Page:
Best Glaucoma Treatments Still a Puzzle
By Maureen Salamon
MONDAY, Feb. 18 (HealthDay News) -- Drugs and surgery can lower the hallmark inner-eye pressure characteristic of glaucoma -- the second-leading cause of blindness in the United States. But research still hasn't identified the best ways to prevent significant vision loss and improve patient satisfaction, according to a prominent government medical group.
The U.S. Preventive Services Task Force (USPSTF) reviewed dozens of studies and collective reviews on open-angle glaucoma, which accounts for about 90 percent of all cases, concluding there's inadequate evidence to directly compare the effectiveness of medical, surgical or laser treatments.
The task force, comprised of 16 independent experts in prevention and evidence-based medicine, also said it couldn't determine whether glaucoma screening for adults without previous vision problems prevents blindness or enhances long-term health.
"We know that treatments are effective, but we don't know enough to say treatment A is definitely better than treatment B," said task force co-vice chair Dr. Albert Siu, director of geriatric research, education and the clinical center at James J. Peters VA Medical Center in the Bronx, N.Y. "What we do know is that these treatments are effective in reducing the development and progression in small losses of [peripheral vision]. What isn't clear is how this translates into reducing vision problems or vision quality of life."
The task force report is published Feb. 19 in Annals of Internal Medicine.
Open-angle glaucoma affects about 2.5 million Americans, primarily seniors, older blacks and those with a family history, the task force said. Often symptomless, the condition is diagnosed with a combination of tests that show degenerative changes in the optic nerve head and a loss of peripheral vision.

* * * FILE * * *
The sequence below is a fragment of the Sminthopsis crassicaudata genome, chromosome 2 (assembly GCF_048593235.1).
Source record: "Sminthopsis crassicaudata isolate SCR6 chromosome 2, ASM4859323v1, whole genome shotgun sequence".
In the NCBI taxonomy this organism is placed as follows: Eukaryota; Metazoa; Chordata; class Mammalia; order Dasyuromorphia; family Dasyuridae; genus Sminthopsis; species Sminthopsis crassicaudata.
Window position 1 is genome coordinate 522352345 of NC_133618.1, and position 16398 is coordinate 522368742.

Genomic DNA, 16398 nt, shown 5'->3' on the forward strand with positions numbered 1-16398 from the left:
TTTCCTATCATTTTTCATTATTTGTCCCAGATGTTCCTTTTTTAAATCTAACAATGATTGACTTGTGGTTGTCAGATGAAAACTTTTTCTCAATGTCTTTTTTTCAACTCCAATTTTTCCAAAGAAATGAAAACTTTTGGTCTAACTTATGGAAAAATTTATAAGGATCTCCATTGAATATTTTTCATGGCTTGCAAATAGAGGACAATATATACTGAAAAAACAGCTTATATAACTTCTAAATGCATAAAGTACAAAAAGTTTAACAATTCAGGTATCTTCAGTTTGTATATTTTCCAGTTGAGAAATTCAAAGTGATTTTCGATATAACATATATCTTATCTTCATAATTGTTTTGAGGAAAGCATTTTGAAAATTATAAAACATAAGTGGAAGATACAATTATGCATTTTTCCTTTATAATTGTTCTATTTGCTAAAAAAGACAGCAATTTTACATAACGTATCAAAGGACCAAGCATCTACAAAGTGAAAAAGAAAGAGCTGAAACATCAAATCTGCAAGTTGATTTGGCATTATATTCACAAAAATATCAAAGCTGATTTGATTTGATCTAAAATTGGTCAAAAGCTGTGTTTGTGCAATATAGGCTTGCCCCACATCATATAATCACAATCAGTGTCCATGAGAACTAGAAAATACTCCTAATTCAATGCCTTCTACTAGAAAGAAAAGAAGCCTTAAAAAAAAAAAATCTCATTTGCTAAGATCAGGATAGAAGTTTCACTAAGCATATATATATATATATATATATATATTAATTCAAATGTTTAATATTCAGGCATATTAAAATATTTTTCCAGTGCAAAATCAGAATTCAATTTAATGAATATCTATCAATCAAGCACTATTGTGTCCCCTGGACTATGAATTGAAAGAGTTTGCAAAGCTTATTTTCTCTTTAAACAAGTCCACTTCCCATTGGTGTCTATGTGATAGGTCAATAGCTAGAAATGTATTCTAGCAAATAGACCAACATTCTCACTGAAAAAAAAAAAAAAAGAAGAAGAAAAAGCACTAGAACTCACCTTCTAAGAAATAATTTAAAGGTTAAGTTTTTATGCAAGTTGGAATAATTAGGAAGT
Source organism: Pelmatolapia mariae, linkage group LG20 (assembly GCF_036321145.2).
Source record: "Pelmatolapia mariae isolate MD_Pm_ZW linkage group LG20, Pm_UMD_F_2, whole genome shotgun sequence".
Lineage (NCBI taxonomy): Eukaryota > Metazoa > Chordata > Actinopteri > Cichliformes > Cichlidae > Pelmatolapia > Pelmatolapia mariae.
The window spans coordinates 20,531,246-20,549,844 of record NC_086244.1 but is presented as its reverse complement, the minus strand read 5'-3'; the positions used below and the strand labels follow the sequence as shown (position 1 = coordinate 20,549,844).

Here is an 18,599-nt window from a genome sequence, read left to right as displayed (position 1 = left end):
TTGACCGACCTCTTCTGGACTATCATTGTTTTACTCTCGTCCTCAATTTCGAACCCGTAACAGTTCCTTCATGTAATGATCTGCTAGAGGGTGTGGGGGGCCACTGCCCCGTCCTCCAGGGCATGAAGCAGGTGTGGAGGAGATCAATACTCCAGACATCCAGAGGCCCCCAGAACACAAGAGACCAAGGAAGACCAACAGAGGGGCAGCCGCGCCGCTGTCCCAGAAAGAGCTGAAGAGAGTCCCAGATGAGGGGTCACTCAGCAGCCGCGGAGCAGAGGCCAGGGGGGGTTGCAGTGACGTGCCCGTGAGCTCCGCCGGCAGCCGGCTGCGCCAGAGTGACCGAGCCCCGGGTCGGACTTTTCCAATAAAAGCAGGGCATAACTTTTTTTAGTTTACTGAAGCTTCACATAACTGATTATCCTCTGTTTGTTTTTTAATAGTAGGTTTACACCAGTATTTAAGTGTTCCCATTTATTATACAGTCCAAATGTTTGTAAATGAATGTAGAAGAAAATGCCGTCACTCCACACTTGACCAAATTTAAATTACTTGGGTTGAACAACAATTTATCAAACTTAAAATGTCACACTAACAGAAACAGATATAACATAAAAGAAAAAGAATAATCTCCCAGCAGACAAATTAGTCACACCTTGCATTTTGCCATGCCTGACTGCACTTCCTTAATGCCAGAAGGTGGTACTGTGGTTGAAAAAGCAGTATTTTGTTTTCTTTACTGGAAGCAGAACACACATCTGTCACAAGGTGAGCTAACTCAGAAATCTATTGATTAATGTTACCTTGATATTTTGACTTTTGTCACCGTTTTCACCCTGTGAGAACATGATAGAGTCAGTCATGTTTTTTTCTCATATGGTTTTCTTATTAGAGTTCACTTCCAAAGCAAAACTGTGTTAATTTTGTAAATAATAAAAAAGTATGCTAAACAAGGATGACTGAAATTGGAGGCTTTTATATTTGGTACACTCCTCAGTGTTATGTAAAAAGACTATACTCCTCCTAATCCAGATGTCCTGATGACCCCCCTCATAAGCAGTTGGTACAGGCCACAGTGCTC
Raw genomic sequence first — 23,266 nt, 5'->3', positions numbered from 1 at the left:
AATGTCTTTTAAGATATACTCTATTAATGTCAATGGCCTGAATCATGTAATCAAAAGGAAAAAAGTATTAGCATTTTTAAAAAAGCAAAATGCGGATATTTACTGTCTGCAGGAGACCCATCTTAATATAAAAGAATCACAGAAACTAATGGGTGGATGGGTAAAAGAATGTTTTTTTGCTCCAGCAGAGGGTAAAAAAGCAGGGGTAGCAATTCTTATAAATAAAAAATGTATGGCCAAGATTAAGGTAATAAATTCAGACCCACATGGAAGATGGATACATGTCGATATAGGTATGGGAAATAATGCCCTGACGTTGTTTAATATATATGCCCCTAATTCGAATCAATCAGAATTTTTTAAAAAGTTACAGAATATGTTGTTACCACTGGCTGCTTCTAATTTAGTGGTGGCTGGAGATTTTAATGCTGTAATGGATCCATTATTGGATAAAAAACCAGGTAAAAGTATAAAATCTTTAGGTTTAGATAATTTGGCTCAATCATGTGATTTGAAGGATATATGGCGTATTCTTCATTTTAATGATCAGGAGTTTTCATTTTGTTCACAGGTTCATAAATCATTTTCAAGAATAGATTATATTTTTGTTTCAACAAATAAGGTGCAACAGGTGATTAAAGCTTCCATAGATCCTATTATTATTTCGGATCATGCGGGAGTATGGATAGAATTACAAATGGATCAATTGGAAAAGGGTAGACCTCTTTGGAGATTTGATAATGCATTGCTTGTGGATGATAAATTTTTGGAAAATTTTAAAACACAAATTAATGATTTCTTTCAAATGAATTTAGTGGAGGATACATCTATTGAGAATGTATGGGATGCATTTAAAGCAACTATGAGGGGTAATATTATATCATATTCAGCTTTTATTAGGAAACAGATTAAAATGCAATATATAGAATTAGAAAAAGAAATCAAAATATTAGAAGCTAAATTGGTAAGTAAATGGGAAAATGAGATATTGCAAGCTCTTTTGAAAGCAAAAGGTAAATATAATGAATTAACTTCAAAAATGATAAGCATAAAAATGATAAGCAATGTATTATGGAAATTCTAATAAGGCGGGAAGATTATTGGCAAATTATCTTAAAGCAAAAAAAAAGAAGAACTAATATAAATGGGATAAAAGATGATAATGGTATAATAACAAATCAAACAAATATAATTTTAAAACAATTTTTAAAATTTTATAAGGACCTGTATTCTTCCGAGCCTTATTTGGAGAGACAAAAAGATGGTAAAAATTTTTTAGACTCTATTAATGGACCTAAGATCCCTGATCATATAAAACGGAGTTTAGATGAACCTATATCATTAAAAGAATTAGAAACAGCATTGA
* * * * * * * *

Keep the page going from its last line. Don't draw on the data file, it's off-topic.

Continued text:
Complicating diagnosis, however, is the fact that many people with open-angle glaucoma don't suffer from characteristically increased pressure in the inner eye (called intraocular pressure), and not all with elevated pressure go on to develop glaucoma. The condition develops over years and has a highly variable course, with some people never progressing to visual problems.
The dozens of collective reviews and studies on glaucoma treatments analyzed by the USPSTF reported mixed results. Some evidence suggested surgical treatment was slightly more effective than drugs at decreasing intraocular pressure and protecting against worsening peripheral vision loss. Treatment side effects -- such as eye redness from topical medications -- were common, and surgery can raise the risk of adverse effects such as cataracts, infections and bleeding.
One expert not associated with the study gave his reaction.
"We could say for sure there are interventions for lowering intraocular pressure . . . but that had better be true. We didn't need this study to tell us that lowering intraocular pressure tends to slow the progression of disease," said Dr. Louis Pasquale, co-director of the glaucoma center at Massachusetts Eye and Ear Infirmary, in Boston. "What this study is saying is there are many ways of lowering eye pressure and we don't know which one is best for minimizing visual disability and maximizing patient happiness while they're being treated for glaucoma."